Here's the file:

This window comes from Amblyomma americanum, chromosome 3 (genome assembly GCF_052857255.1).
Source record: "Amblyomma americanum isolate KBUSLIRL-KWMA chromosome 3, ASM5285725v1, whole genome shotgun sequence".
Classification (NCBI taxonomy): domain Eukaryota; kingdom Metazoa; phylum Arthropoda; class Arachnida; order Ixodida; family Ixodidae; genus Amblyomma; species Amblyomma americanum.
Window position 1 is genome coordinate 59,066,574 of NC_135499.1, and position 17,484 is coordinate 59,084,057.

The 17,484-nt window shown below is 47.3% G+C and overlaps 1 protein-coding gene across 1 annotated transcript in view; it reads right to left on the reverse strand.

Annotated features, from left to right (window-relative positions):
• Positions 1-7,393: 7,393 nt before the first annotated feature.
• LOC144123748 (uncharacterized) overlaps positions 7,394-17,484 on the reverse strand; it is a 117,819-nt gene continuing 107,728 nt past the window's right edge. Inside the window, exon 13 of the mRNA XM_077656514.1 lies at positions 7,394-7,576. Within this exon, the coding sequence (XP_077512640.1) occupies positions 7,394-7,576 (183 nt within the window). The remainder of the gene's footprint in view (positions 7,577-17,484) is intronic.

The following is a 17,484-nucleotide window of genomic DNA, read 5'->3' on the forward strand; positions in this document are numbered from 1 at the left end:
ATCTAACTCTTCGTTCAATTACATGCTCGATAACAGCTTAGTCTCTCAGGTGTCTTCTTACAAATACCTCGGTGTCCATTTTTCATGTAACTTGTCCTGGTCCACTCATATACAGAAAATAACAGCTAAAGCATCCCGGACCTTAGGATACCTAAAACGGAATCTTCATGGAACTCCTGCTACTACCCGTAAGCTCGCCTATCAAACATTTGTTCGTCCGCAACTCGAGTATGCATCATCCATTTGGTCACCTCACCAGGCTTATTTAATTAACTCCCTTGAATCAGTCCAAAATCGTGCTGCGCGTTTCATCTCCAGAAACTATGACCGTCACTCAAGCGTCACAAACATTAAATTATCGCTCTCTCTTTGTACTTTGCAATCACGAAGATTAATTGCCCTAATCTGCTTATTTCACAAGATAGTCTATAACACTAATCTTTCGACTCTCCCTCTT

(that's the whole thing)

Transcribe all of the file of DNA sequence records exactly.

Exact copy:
This window comes from Amblyomma americanum, chromosome 3 (genome assembly GCF_052857255.1).
Source record: "Amblyomma americanum isolate KBUSLIRL-KWMA chromosome 3, ASM5285725v1, whole genome shotgun sequence".
Classification (NCBI taxonomy): domain Eukaryota; kingdom Metazoa; phylum Arthropoda; class Arachnida; order Ixodida; family Ixodidae; genus Amblyomma; species Amblyomma americanum.
Window position 1 is genome coordinate 59,066,574 of NC_135499.1, and position 17,484 is coordinate 59,084,057.

The 17,484-nt window shown below is 47.3% G+C and overlaps 1 protein-coding gene across 1 annotated transcript in view; it reads right to left on the reverse strand.

Annotated features, from left to right (window-relative positions):
• Positions 1-7,393: 7,393 nt before the first annotated feature.
• LOC144123748 (uncharacterized) overlaps positions 7,394-17,484 on the reverse strand; it is a 117,819-nt gene continuing 107,728 nt past the window's right edge. Inside the window, exon 13 of the mRNA XM_077656514.1 lies at positions 7,394-7,576. Within this exon, the coding sequence (XP_077512640.1) occupies positions 7,394-7,576 (183 nt within the window). The remainder of the gene's footprint in view (positions 7,577-17,484) is intronic.

The following is a 17,484-nucleotide window of genomic DNA, read 5'->3' on the forward strand; positions in this document are numbered from 1 at the left end:
ATCTAACTCTTCGTTCAATTACATGCTCGATAACAGCTTAGTCTCTCAGGTGTCTTCTTACAAATACCTCGGTGTCCATTTTTCATGTAACTTGTCCTGGTCCACTCATATACAGAAAATAACAGCTAAAGCATCCCGGACCTTAGGATACCTAAAACGGAATCTTCATGGAACTCCTGCTACTACCCGTAAGCTCGCCTATCAAACATTTGTTCGTCCGCAACTCGAGTATGCATCATCCATTTGGTCACCTCACCAGGCTTATTTAATTAACTCCCTTGAATCAGTCCAAAATCGTGCTGCGCGTTTCATCTCCAGAAACTATGACCGTCACTCAAGCGTCACAAACATTAAATTATCGCTCTCTCTTTGTACTTTGCAATCACGAAGATTAATTGCCCTAATCTGCTTATTTCACAAGATAGTCTATAACACTAATCTTTCGACTCTCCCTCTT